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4 Ways to Keep Dreaming Into Old Age

Vibrant dreaming can continue throughout the life cycle.

Key points

  • A slowdown in dreaming is not a fixed feature of aging; creative dreaming can continue throughout the life cycle.
  • Dream recall for older people can be increased by good sleep habits, keeping a dream journal, and sharing dreams with others.
  • Visitation dreams of deceased loved ones become especially frequent and meaningful in old age.
Kelly Bulkeley
Source: Kelly Bulkeley

Many adults dream less as they get older, and they miss it. They miss the pleasantly curious feeling of waking up with a strange new message from the unconscious in their minds.

A total loss of dreaming is not, however, an inevitable feature of aging. People can continue having vibrant, inspiring dreams all through their lives if they follow a few simple practices. The typical trajectory of dreaming through the life cycle starts with the highest levels of dream recall in childhood and adolescence and diminishes somewhat in the later stages of adulthood.

According to a 2018 survey of 5,255 American adults on their attitudes towards dreams (available in the Sleep and Dream Database), 57 percent of men between 18 and 34 years of age remember at least one dream a week. For men between 35 and 54, the figure is 50 percent, and for men 55 and older, it’s 45 percent.

For women, recall is even higher in early life, with 60 percent between 18 and 34 remembering at least one dream a week, then the drop-off is sharper, with a figure of 53 percent for women between 35 and 54 and 41 percent for women 55 and older.

But even with this relative decline over time, more than 40 percent of both men and women older than 55 remember their dreams once a week or more often. And at the farthest end of the recall scale, we still find 7 percent of men and 8 percent of women age 55 and older reporting that they remember a dream nearly every morning.

These survey findings indicate that age is not destiny with your powers of dreaming. If you follow the four simple practices below, you will be able to remember more of your dreams and discover new ways of bringing their creative energies into your waking life, no matter what your age.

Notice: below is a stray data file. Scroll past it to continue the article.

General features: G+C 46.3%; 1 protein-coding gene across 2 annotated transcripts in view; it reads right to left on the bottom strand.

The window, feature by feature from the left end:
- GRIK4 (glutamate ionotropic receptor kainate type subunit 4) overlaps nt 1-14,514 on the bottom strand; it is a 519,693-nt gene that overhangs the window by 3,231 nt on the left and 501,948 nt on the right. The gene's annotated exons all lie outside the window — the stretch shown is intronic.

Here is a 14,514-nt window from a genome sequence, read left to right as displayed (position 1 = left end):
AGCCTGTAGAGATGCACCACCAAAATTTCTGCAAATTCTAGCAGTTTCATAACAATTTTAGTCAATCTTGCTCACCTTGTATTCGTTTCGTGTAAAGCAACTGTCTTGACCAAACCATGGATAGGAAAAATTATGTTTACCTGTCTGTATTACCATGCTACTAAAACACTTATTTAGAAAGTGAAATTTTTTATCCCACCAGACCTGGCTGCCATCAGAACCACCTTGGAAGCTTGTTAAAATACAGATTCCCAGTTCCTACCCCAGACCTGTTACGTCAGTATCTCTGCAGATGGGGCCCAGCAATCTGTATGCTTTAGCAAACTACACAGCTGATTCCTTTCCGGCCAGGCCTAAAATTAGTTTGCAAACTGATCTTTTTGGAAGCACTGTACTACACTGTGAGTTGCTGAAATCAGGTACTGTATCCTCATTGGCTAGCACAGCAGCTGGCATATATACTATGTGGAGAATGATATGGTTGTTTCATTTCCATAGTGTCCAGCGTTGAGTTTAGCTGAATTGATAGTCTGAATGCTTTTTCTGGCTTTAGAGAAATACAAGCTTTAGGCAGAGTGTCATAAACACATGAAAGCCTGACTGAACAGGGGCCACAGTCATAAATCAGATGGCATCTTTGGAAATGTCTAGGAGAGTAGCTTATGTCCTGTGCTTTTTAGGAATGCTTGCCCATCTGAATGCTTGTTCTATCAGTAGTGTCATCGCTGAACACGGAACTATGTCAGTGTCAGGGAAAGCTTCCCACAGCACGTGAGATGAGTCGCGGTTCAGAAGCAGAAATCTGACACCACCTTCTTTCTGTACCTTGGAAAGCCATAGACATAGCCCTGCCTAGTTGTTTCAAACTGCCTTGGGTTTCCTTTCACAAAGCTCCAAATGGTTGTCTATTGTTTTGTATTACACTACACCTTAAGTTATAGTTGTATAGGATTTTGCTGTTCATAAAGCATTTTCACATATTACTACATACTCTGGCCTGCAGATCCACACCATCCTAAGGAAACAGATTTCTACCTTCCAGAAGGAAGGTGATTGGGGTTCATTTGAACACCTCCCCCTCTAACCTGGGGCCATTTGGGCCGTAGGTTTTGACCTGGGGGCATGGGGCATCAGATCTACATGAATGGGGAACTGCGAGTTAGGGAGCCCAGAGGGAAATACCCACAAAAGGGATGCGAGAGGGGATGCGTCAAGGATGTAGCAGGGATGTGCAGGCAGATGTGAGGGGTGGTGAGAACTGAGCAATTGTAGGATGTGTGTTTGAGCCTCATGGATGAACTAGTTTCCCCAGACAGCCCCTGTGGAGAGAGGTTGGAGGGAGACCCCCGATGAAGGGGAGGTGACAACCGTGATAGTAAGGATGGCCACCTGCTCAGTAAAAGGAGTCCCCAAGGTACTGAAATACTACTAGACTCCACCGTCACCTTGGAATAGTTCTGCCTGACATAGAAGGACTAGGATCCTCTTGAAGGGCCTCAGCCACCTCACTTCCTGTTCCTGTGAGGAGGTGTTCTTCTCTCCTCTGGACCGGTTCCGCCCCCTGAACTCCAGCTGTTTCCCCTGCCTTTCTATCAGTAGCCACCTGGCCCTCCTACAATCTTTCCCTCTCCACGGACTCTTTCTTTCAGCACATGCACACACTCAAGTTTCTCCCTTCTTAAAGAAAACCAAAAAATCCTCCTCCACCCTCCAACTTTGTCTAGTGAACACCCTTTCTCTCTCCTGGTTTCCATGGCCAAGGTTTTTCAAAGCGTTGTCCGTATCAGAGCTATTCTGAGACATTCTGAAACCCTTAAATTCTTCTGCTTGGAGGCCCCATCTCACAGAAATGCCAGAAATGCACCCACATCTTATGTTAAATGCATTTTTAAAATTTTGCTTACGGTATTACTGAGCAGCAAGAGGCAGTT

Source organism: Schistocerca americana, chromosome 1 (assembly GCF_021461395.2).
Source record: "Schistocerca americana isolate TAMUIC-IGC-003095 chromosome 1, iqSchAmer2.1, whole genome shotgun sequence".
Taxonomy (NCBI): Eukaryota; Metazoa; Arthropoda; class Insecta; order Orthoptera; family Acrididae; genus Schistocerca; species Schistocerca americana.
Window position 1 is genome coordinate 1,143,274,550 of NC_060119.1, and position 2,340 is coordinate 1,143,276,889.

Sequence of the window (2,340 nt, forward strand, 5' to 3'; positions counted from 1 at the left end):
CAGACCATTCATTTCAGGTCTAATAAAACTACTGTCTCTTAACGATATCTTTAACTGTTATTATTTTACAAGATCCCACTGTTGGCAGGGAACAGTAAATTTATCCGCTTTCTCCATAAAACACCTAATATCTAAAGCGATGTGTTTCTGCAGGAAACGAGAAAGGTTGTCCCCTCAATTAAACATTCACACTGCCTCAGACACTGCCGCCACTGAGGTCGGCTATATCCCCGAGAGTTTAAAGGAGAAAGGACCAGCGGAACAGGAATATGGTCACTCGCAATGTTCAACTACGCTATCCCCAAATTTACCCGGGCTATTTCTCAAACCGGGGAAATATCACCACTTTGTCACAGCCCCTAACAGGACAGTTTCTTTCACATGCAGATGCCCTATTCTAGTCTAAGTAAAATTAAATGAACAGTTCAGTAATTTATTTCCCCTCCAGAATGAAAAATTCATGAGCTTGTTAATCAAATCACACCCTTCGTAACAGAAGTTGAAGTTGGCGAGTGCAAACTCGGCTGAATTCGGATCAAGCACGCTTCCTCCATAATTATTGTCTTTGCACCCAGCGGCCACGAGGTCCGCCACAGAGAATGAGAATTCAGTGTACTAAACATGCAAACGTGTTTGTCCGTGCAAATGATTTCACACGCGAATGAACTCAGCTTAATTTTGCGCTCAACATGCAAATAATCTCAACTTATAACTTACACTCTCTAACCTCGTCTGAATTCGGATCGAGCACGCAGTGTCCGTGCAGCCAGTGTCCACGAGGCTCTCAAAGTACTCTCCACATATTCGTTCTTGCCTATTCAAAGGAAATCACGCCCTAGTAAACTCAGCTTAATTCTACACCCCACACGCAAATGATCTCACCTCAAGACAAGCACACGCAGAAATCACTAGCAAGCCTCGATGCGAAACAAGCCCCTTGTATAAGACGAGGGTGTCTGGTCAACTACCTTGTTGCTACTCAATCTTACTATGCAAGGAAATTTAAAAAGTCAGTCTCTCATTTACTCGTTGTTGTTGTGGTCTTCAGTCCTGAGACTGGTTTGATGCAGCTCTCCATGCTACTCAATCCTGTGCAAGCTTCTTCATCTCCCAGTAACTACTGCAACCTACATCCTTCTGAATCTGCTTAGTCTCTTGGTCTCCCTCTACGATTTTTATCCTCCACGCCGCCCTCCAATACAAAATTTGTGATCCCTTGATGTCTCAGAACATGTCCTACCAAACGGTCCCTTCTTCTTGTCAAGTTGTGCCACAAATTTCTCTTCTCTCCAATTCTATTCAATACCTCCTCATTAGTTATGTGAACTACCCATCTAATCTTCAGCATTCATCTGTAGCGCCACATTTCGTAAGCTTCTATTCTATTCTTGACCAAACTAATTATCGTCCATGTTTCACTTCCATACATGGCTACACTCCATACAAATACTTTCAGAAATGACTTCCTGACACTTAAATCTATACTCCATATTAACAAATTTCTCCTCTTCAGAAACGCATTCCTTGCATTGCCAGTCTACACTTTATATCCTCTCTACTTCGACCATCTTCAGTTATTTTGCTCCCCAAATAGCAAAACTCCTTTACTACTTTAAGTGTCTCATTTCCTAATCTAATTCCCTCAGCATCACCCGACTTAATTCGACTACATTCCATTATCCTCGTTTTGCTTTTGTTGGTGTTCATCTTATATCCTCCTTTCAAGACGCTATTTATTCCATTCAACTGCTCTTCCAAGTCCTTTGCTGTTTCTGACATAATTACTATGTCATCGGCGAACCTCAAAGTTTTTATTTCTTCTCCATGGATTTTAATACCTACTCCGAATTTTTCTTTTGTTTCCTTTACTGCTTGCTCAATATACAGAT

1. Wake up slowly. When we are asleep and dreaming, our brains operate in a distinctive mode different from normal waking consciousness. If you wake up too abruptly (for instance, to a loud alarm clock), your mind does not have enough time to transfer your experiences from dreaming mode into waking mode. So try this: when you wake up, either after a long night’s rest or an afternoon nap, give yourself a few calm moments to make the sleep-wake transition. Try not to jump out of bed, turn on the light, or check your phone for at least a minute or two, so the dreams you were just experiencing have a better chance of crossing the memory threshold into your waking awareness.
  2. Keep a dream journal. Even the most vivid dreams can fade soon after waking. If you place a pad of paper and a pen or pencil by your bedside, you can record your dreams quickly and conveniently. Voice-to-text apps can also work well for dream recording, but they have the downside of relying on a phone, with its many distracting features. Keeping a dream journal has at least two big benefits. One, it enables you to preserve your dreams over time so you can study them for meaningful patterns. Two, it invites new dreams by making it easier for them to enter the waking world.
  3. Share dreams with others. One of the most natural forms of human communication is dream-sharing. Throughout history, in cultures worldwide, people have made a regular practice of sharing and discussing their dreams with family, friends, and members of their community. Sharing dreams can provide unique opportunities for developing more empathetic understanding between different people, with more emotional honesty and authentic self-expression. Talking about dreams with people who are important to you will deepen your relationships with them and further stimulate your recall capacities.
  4. Welcome visitation dreams. The one exception to the age-related decline of dreaming is the experience of visitation dreams, in which someone who has died appears as if alive again in a dream. All other typical dreams (flying, falling, being chased, sexuality) tend to diminish through the life span, but visitation dreams become more frequent later in life. This makes sense because older people are more likely than younger people to have close friends and family members who have died and could thus appear in these kinds of dreams. Although strange and uncanny, visitation dreams often bring positive feelings of reassurance and consolation to the dreamers regarding the death of their loved ones. Even if it remains uncertain where these otherworldly dreams ultimately come from (Is it a ghost? A spirit? An image from the unconscious?), their emotional benefits make them among the most meaningful types of dreams people experience in the latter years of life.
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